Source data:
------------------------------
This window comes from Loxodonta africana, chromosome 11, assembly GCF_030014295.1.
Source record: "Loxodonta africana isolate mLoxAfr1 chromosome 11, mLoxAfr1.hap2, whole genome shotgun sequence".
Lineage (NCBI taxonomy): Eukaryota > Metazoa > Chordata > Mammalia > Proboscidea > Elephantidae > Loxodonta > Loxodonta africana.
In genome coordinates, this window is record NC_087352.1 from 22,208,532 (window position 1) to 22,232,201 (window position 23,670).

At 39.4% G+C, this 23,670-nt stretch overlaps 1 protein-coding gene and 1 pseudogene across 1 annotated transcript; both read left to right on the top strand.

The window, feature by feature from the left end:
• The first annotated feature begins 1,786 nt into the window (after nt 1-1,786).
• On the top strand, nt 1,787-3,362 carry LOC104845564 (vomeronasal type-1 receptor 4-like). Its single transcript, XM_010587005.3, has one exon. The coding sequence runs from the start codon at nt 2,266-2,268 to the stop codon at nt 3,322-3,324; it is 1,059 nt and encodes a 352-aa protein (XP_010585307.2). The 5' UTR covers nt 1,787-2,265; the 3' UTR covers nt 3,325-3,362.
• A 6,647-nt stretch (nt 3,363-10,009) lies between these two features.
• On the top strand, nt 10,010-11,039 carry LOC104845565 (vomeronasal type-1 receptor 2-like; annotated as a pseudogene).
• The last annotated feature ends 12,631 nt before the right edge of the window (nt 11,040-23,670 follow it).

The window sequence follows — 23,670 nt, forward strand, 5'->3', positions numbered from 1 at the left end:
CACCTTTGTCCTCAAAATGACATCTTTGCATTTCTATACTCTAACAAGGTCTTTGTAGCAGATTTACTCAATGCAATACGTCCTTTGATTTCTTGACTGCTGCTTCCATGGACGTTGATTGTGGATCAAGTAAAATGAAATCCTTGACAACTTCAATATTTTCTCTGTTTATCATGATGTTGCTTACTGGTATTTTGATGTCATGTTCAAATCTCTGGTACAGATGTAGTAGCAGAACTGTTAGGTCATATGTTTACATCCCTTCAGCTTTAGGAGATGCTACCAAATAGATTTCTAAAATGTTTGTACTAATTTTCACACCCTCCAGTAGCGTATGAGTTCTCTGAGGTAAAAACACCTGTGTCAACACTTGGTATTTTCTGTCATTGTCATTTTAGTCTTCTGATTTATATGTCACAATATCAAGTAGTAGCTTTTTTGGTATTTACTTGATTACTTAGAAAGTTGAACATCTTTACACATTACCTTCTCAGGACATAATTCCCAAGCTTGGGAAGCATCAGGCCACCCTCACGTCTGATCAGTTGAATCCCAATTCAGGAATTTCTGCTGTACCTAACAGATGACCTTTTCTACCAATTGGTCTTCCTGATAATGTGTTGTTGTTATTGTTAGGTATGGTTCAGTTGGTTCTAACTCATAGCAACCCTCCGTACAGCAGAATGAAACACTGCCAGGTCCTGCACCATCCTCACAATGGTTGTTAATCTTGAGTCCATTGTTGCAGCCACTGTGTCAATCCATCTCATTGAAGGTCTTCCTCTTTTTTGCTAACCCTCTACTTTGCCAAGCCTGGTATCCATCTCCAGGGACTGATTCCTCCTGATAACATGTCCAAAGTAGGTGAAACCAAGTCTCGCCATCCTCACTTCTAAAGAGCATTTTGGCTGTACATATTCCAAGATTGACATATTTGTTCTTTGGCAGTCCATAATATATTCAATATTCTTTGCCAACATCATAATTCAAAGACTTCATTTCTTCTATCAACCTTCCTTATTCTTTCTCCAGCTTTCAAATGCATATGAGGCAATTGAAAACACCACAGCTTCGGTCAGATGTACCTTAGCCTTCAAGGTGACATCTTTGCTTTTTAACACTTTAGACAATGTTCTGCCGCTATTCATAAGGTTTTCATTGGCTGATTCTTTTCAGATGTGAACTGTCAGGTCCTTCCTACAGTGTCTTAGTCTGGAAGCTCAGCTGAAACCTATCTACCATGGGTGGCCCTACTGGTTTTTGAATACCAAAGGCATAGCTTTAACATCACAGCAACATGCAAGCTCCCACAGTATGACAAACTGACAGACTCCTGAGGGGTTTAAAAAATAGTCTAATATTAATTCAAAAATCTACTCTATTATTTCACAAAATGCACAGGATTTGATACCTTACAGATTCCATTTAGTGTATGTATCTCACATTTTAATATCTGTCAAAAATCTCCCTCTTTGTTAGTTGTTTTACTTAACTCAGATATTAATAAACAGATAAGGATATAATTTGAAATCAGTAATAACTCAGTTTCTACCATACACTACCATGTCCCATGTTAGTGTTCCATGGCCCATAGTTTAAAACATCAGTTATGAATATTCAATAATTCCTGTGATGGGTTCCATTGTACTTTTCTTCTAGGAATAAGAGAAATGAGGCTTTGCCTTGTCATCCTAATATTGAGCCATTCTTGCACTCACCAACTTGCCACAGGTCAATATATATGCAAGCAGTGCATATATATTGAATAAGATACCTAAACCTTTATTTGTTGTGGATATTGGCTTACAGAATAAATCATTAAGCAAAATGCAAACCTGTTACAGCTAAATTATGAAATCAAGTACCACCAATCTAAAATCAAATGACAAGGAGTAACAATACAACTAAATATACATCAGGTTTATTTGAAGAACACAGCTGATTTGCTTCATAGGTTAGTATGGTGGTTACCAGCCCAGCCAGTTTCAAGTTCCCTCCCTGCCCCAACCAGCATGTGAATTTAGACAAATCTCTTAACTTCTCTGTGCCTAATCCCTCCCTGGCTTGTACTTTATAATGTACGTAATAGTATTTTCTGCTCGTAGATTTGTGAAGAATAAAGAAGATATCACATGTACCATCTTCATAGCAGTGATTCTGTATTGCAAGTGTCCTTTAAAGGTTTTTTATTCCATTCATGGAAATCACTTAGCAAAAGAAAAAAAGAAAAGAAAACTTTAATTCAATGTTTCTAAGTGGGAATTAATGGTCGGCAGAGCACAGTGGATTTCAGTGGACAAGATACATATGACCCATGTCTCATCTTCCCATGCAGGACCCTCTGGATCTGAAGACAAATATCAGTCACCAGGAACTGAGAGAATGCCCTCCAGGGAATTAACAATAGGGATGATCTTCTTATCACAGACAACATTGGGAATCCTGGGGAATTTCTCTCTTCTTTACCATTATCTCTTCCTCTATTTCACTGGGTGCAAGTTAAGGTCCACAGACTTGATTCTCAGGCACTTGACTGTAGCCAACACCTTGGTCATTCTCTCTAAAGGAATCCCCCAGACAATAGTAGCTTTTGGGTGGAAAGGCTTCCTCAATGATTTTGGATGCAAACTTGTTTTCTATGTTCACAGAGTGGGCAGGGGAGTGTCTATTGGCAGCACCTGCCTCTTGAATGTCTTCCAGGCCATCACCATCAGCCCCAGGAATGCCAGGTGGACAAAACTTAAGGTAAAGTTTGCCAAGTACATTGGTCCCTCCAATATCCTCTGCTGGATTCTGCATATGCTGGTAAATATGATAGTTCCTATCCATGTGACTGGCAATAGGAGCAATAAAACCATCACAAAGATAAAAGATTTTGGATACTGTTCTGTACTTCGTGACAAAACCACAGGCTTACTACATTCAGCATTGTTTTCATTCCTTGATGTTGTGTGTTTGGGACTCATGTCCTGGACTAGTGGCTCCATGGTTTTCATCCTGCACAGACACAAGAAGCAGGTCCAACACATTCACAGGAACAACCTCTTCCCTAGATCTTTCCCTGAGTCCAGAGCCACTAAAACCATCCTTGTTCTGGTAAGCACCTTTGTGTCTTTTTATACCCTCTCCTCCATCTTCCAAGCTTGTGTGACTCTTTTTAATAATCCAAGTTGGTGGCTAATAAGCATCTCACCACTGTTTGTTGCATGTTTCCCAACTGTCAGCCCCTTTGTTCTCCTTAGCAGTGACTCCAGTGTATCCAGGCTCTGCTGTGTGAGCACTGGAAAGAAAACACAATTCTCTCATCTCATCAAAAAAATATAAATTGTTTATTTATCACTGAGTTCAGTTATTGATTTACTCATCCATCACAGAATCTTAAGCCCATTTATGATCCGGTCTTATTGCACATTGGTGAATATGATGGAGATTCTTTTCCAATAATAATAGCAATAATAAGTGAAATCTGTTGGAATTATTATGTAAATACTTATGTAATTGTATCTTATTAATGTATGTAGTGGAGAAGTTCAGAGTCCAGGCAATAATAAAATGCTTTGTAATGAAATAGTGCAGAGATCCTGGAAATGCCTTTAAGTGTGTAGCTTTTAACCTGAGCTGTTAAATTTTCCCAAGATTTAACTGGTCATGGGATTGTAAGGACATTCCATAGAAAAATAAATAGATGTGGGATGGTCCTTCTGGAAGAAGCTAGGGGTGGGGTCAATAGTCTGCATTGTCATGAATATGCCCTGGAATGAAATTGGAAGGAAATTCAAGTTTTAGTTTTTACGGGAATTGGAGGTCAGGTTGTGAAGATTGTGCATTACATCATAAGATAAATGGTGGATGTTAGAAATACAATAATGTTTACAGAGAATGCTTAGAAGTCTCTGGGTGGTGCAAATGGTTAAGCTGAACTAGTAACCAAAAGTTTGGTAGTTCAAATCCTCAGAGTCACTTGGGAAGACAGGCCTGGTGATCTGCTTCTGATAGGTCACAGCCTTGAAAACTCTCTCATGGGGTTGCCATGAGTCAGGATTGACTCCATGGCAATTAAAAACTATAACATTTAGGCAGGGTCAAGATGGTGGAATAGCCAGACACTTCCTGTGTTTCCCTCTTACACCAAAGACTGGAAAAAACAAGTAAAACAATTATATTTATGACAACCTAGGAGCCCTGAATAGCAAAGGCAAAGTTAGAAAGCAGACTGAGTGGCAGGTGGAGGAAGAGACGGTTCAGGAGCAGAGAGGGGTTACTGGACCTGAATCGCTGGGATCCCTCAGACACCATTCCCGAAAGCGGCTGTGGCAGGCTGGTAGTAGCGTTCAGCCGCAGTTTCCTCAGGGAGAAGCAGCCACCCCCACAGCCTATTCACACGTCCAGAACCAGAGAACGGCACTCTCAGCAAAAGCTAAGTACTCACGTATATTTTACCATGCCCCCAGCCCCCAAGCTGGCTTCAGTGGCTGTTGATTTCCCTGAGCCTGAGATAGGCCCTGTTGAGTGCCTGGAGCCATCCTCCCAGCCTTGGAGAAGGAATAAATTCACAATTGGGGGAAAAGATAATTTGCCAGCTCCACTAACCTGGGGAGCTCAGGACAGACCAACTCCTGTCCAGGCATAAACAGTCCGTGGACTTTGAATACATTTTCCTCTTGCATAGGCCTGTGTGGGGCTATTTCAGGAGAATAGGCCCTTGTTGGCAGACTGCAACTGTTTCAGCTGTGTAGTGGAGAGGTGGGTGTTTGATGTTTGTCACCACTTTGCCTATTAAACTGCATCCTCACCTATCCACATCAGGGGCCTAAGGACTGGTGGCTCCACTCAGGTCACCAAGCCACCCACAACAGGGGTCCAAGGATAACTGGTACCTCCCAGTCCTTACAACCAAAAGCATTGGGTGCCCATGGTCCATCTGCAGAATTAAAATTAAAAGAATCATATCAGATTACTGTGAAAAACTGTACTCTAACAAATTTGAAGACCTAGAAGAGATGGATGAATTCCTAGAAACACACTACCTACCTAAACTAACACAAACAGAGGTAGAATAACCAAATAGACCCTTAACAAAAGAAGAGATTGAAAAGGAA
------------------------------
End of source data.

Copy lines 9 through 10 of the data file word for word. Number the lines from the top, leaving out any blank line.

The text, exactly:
• A 6,647-nt stretch (nt 3,363-10,009) lies between these two features.
• On the top strand, nt 10,010-11,039 carry LOC104845565 (vomeronasal type-1 receptor 2-like; annotated as a pseudogene).